The United States suffers the highest obesity rate among the 35 industrialized countries that make up the Organization for Economic Cooperation and Development. In terms of life expectancy at birth, it ranks 10th from the bottom. America’s infant mortality rate has dropped by half since 1980. Still, today Turkey and Mexico are the only countries in the O.E.C.D. to report a higher share of dead babies. Infant mortality fell faster in almost every other industrialized country.
It is worth noting that, if you look only at how much money they make, the citizens of virtually all of these industrialized nations are poorer than Americans.
Canadians are 19 percent poorer, but Canadian teenagers easily outscore their American peers in tests of math, reading and science. The French take home 33 percent less. But a French baby born today will be expected to live three and a half years more, on average, than an American one. Income per person in Japan is only two-thirds of what it is in the United States. But Japan’s infant mortality rate is only one-third of America’s.
Peter Klenow and Charles Jones of Stanford University have tried to account for some of these other dimensions, incorporating consumption, leisure, life expectancy and inequality into one bundle of well-being.
They found that the United States looks substantially less prosperous than when it is ranked by money alone. Americans may be 50 percent richer than the French. But by the new metric they are only 9 percent better off. Income per person in Britain is only 75 percent what it is in the United States. But using the composite indicator, the British are in fact almost as prosperous as Americans.
I would argue that even this metric overstates American prosperity. It misses many dimensions of health and the quality of the environment. And, to my mind, it falls way short of accounting for how much damage rampant inequality can inflict on society. Ranked by inequality, the United States surpasses every other advanced nation. The Klenow-Jones approach incorporates it by thinking about how much people would pay to avoid the risk of living in an unequal society, if they might end up on the wrong side of the divide. But inequality could deeply affect well-being in other ways.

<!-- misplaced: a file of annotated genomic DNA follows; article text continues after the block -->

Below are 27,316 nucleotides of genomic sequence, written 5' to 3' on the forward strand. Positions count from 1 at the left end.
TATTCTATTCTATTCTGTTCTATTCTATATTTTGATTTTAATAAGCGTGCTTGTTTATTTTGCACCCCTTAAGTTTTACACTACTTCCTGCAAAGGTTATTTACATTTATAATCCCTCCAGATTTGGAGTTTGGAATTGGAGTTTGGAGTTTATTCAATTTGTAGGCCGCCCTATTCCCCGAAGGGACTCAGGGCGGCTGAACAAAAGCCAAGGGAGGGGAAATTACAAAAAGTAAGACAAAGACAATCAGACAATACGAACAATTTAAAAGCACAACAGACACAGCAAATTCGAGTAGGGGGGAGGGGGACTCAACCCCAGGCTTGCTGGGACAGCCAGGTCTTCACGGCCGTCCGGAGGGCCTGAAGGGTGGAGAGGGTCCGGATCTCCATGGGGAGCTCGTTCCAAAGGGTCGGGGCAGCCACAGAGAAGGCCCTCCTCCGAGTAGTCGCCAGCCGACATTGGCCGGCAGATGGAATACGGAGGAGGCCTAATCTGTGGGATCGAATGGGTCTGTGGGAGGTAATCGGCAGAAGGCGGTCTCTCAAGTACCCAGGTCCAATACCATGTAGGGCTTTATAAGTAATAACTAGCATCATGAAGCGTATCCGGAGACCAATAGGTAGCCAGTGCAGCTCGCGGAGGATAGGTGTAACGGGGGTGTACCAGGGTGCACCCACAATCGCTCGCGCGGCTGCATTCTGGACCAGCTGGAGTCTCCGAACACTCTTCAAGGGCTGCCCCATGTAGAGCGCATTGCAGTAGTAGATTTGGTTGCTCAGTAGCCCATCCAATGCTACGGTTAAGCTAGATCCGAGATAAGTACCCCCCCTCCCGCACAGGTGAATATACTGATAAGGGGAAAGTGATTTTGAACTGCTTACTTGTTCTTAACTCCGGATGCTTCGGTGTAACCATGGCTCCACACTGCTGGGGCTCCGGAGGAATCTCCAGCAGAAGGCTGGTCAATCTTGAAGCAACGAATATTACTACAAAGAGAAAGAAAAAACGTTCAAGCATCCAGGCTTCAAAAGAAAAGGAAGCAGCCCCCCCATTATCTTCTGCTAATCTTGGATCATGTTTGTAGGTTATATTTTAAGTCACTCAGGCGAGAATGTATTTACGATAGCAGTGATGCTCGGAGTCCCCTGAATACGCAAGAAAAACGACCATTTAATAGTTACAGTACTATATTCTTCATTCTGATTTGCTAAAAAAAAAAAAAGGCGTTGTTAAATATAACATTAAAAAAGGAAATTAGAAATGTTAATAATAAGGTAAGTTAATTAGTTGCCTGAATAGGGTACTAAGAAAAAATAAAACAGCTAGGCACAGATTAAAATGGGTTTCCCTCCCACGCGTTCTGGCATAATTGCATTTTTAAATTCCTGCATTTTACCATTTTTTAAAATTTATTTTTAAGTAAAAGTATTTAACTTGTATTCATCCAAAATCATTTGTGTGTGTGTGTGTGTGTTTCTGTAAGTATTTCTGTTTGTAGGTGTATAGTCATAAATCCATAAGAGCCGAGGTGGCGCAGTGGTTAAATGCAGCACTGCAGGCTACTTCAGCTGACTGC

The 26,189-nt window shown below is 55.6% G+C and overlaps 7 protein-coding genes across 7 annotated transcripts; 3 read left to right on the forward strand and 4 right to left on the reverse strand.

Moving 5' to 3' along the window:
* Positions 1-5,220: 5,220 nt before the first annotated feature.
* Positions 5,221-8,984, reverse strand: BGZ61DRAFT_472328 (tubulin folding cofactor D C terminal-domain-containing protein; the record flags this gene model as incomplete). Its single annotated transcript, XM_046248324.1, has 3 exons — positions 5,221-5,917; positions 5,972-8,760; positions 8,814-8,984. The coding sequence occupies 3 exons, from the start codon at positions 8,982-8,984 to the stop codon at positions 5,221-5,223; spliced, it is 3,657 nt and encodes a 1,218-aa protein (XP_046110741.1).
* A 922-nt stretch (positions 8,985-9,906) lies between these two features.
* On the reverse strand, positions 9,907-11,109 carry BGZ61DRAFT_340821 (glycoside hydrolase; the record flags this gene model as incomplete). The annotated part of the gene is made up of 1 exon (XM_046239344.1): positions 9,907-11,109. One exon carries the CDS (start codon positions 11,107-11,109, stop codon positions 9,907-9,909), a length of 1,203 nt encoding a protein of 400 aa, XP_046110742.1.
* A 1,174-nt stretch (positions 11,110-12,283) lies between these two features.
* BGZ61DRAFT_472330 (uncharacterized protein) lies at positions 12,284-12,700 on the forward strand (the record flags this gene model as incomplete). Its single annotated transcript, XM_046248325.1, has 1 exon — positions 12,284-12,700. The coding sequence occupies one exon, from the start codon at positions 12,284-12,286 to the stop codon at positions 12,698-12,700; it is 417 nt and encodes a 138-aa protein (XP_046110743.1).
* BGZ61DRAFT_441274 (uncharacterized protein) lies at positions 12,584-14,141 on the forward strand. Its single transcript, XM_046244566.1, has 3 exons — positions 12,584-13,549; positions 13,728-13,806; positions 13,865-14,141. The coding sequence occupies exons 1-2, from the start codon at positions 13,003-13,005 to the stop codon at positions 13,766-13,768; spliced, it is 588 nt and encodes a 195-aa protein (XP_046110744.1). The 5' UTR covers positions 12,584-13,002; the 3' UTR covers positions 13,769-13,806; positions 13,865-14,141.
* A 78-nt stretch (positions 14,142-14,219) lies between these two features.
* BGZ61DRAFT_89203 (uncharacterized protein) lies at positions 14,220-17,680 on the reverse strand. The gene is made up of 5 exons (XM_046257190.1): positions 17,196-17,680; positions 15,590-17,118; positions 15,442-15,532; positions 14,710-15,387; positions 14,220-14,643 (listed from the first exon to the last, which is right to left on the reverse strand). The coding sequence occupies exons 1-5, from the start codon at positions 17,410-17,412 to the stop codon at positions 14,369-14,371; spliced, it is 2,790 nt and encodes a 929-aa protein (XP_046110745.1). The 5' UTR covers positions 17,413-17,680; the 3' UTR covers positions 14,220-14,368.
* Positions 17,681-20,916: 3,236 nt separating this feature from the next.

The United States has perhaps the smallest middle class in the industrialized world: In 2013, just 70 percent of non-elderly American households had disposable incomes between one-half and twice the income of the typical household. In Norway it was 87 percent.
The income of the richest 5 percent of nonelderly American households grew at nearly the fastest pace in the O.E.C.D. between 1985 and 2010. By contrast, the income gains of American households in the middle of the distribution were outpaced by pretty much every other advanced nation.
This kind of polarization is behind the obesity, the shortened life spans and the dead babies. These are the ills of the Americans left behind.
It is the losers in America’s distribution of prosperity who have the shortest life expectancies. They are also more likely to be obese. The babies of white, college-educated American women survive as well as the babies of women in Europe. It is those born to nonwhite, less educated mothers who die at disproportionately high rates.
This is not to knock a good year’s worth of income growth. But the prosperity of the United States can hardly be called such when it leaves so many behind. America’s rich are richer than the rich almost anywhere else. Its poor are still poorer than the poor of its peers in the developed world. Can we claim prosperity without closing these gaps?